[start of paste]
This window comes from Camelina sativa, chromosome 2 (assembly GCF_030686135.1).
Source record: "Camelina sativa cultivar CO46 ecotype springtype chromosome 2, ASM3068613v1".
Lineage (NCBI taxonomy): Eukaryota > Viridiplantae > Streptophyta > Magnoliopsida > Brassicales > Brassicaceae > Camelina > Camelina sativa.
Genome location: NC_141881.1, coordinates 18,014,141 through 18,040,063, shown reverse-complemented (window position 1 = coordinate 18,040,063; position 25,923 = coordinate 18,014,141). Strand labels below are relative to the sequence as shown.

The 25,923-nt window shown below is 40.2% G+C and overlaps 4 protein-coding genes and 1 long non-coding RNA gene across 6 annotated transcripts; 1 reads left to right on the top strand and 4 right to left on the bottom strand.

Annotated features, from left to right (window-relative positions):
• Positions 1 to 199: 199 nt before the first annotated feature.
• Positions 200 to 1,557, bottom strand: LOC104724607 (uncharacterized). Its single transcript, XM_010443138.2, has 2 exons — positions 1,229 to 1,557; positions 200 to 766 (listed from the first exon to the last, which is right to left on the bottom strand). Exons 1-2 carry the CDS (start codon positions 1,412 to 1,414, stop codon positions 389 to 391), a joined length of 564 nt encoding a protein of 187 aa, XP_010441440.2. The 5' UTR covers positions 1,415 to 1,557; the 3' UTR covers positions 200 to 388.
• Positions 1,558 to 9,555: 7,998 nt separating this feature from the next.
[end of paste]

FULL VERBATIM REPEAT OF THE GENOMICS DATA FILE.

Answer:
This window comes from Camelina sativa, chromosome 2 (assembly GCF_030686135.1).
Source record: "Camelina sativa cultivar CO46 ecotype springtype chromosome 2, ASM3068613v1".
Lineage (NCBI taxonomy): Eukaryota > Viridiplantae > Streptophyta > Magnoliopsida > Brassicales > Brassicaceae > Camelina > Camelina sativa.
Genome location: NC_141881.1, coordinates 18,014,141 through 18,040,063, shown reverse-complemented (window position 1 = coordinate 18,040,063; position 25,923 = coordinate 18,014,141). Strand labels below are relative to the sequence as shown.

The 25,923-nt window shown below is 40.2% G+C and overlaps 4 protein-coding genes and 1 long non-coding RNA gene across 6 annotated transcripts; 1 reads left to right on the top strand and 4 right to left on the bottom strand.

Annotated features, from left to right (window-relative positions):
• Positions 1 to 199: 199 nt before the first annotated feature.
• Positions 200 to 1,557, bottom strand: LOC104724607 (uncharacterized). Its single transcript, XM_010443138.2, has 2 exons — positions 1,229 to 1,557; positions 200 to 766 (listed from the first exon to the last, which is right to left on the bottom strand). Exons 1-2 carry the CDS (start codon positions 1,412 to 1,414, stop codon positions 389 to 391), a joined length of 564 nt encoding a protein of 187 aa, XP_010441440.2. The 5' UTR covers positions 1,415 to 1,557; the 3' UTR covers positions 200 to 388.
• Positions 1,558 to 9,555: 7,998 nt separating this feature from the next.